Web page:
TWICE: Has your relationships with retailers and distributors changed over the years as the technology has changed? Have you been consistent in the way you form and keep relationships?

Koss: We’ve stayed as close as we possibly can, but let’s take a look at what that’s all about. Go back to the late ’70s and start adding up the number of retailers in the space that represented great storefronts, and count up the number of people that are gone. Pacific Stereo had over 100 outlets and they’re gone. Team Electronics, with over 100 outlets, is gone. The list goes on and on and on.

From the period of 1980 to the mid-’90s we lost over 3,000 buying locations. It hasn’t stopped. As recently as people like Circuit City and Crazy Eddie’s. The landscape has totally changed. But we’ve tried to stay as close to our retail partners as possible. A lot of them aren’t around anymore.

TWICE: What about e-tailers?

Koss: It’s a different space. But the nice thing about it is it gives consumers an opportunity to purchase products that a traditional retailer may not stock. We have so many different models, and they might not be stocked in every single store. It does give someone in a [remote] location the chance to find a product they can’t buy locally. That’s been a benefit to us.

TWICE: Looking outside of just the Koss Corporation, what are some of the biggest challenges facing all headphone manufacturers today?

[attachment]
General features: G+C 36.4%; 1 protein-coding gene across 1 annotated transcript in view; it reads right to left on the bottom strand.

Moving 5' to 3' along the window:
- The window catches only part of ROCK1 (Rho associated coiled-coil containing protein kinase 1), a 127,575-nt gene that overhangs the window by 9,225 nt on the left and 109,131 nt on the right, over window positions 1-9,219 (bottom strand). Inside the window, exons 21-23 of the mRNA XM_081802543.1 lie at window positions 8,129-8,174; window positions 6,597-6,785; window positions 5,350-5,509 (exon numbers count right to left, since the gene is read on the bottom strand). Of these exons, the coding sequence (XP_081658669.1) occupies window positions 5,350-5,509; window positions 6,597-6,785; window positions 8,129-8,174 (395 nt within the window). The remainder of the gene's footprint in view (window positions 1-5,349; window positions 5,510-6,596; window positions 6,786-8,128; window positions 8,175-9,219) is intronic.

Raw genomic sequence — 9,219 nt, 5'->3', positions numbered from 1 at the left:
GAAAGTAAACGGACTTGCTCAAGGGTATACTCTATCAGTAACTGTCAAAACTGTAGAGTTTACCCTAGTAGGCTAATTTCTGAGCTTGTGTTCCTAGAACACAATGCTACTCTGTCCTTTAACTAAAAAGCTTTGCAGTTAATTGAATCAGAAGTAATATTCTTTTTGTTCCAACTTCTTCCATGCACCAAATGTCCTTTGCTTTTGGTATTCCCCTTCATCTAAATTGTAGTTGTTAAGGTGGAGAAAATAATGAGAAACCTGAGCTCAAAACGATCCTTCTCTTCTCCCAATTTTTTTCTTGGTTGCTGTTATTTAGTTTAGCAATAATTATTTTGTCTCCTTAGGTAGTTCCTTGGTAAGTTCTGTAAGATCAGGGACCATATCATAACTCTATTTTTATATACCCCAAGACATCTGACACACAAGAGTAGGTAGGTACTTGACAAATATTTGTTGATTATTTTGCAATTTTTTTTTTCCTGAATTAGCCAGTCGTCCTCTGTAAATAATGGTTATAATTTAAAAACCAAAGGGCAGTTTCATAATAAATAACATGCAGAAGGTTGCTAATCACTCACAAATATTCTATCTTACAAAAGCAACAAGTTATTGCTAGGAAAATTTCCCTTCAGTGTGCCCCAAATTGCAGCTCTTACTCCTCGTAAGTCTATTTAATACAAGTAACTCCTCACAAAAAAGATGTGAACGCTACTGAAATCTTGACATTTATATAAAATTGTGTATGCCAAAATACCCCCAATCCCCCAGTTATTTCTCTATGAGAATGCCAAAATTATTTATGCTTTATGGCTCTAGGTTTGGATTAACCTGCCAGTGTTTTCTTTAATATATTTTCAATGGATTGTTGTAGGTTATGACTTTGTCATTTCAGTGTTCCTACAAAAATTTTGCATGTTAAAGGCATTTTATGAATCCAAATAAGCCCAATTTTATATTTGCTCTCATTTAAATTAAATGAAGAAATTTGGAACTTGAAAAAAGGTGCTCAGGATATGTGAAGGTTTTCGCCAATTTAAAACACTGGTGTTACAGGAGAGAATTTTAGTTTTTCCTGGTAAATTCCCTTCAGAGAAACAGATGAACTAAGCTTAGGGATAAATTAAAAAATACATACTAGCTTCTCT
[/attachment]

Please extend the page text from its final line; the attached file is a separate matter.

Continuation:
Koss: I think what’s happened in last five to six years is there is a general misconception that just about anyone can make a headphone and sell it, and it will be successful. Just find some sort of celebrity to endorse it and it will go over well. That created a lot of confusion, and I think it was very disappointing.

If you take a look at the landscape today, there have been a number of celebrities endorsing headphones who have already fallen out of favor from the standpoint of being celebrities. … In most cases, those headphones never got any traction.

The market is going through a little bit of a shakeout. We’re fortunate in the respect that we didn’t chase that. The only celebrity endorsement we’ve really done is a development deal with Olympian Dana Torres to come up with a headphone designed specifically for women. We saw a niche there that had more to do with women, and we found someone who was authentic enough, who had worn headphones and used them in training since she was 15 years old. .... We didn’t pick a celebrity on a reality TV show.

TWICE: What is your long-term outlook for the category? Is this kind of market growth sustainable?

Koss: Unit-wise I think it is. You’re probably going to see a shift in dollars again. We’ve seen this before. There has been a lot of activity in the really higher-priced products recently. We’re already seeing some of that coming back down to normal. That’s why the products we’ve introduced recently aren’t up in the stratosphere. They’re in a class that’s affordable for most people.